Oil wells are seen at an oil facility in California.ANADOLU AGENCY VIA GETTY IMAGES
Forbes - November 28, 2022

Oil prices fell Monday to their lowest level in 11 months as further uncertainty in China roiled global markets, giving way to a silver lining for Americans’ wallets as U.S. gasoline looks poised to further fall from its record high in an otherwise worrisome sign for the global economy.


  • International benchmark Brent Crude fell 1.8% to $82 Monday, its lowest level since January 6.
  • That’s a 41% decline from its March peak of $139 per barrel as Russia’s invasion of Ukraine sent oil and other commodity prices skyrocketing.
  • The latest dip follows renewed concerns about demand for oil from the world’s largest oil importer China as the country continues to pursue a strict zero-Covid policy, with Brent already down nearly 15% in November as the Chinese government largely stands firm on its stringent pandemic policies even as rare protests against the measures pop up across the country.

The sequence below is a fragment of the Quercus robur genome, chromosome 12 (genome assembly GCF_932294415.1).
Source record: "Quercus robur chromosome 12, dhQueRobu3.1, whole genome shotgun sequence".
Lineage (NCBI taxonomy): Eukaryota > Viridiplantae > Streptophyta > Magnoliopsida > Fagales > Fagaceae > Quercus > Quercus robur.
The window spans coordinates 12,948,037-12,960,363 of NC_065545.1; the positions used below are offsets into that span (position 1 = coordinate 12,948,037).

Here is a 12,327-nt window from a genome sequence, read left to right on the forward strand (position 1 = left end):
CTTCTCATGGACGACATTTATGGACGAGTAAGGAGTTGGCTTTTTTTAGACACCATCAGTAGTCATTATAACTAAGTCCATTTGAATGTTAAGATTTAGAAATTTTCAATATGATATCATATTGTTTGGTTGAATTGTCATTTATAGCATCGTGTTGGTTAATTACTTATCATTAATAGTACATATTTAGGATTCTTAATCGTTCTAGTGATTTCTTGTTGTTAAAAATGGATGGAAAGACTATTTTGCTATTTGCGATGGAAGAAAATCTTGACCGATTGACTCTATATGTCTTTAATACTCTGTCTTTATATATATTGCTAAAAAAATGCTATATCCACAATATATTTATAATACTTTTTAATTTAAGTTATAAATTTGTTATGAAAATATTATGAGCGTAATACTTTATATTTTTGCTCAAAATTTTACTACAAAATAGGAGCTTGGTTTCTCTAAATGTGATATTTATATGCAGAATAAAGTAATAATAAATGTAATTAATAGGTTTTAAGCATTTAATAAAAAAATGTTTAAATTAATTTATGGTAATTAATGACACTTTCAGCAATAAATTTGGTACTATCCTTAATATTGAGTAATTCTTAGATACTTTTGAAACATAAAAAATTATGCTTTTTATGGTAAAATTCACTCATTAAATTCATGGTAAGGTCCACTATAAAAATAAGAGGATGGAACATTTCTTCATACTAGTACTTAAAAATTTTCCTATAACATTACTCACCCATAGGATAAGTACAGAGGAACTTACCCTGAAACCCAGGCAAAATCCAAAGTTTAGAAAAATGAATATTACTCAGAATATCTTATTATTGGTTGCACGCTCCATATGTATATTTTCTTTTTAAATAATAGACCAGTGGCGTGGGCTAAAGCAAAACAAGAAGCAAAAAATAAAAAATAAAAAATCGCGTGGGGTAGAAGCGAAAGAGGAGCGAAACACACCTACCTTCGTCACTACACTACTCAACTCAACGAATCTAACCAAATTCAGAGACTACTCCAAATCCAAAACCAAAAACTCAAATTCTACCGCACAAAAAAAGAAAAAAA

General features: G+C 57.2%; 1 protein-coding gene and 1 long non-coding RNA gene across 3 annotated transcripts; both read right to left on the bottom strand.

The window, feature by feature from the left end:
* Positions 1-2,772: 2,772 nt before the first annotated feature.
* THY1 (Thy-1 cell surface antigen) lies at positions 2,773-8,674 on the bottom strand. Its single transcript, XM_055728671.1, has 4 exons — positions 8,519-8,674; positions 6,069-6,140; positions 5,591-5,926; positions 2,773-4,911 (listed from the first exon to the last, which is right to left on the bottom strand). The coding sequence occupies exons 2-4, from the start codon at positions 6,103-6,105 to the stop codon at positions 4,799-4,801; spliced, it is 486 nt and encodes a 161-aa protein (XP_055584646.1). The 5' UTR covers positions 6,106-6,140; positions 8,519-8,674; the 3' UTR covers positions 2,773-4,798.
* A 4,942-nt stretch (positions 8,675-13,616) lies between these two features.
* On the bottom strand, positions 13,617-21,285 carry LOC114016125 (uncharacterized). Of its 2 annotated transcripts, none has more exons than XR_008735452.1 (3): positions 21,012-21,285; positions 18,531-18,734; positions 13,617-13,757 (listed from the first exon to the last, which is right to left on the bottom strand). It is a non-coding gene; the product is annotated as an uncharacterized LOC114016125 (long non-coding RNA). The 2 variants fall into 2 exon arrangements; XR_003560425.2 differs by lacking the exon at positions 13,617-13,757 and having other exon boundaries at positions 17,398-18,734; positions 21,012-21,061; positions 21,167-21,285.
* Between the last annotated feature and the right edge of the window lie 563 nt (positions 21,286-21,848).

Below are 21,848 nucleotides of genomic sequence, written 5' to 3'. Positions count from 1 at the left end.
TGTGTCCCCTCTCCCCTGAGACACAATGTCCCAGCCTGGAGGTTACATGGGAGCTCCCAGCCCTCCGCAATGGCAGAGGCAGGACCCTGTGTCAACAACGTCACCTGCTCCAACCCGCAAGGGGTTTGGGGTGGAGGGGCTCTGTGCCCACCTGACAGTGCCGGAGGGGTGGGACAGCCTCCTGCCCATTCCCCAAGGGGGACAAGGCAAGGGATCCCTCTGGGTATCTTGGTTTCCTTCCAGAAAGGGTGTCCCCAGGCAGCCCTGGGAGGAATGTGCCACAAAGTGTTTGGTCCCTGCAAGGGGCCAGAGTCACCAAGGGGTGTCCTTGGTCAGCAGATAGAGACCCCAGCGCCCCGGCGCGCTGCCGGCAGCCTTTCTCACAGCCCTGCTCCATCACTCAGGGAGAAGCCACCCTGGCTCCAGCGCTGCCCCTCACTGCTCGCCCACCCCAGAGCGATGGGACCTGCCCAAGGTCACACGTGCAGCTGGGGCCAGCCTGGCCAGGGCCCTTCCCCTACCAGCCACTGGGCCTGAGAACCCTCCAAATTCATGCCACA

• The latest demand worries also bled into American markets, with U.S. benchmark West Texas Intermediate down 1.6% to $75 on Monday, while stock futures also slumped, with the Dow Jones Industrial Average and the S&P 500 each down about 0.5% early Monday.


Oil prices are “crumbling under the pressure of record Covid cases and huge economic uncertainty,” OANDA analyst Craig Erlam wrote Monday. “[China’s] commitment to zero-Covid has seriously damaged growth in the world's second-largest economy and by extension, crude demand.”


How the latest plunge affects U.S. prices at the pump. The average price for a gallon of gas was $3.55 Monday, according to AAA, down 6% from a month ago and 29% from June’s all-time high of $5.02 per gallon. Patrick De Haan, GasBuddy’s head of petroleum analysis, projects the national average could fall below $3 by Christmas in a “fast case” scenario. Soaring gas prices were one of the primary drivers of the worst inflation in the U.S. since the early 1980s.


Apple shares fell 1.4% Monday amid concerns about the fallout of protests at its largest Chinese iPhone manufacturer Foxconn. The political unrest in China will cause a reduction in iPhone sales of “at least 5%” and up to 5% this quarter, Wedbush analysts Dan Ives and John Katsingris wrote in a Monday note.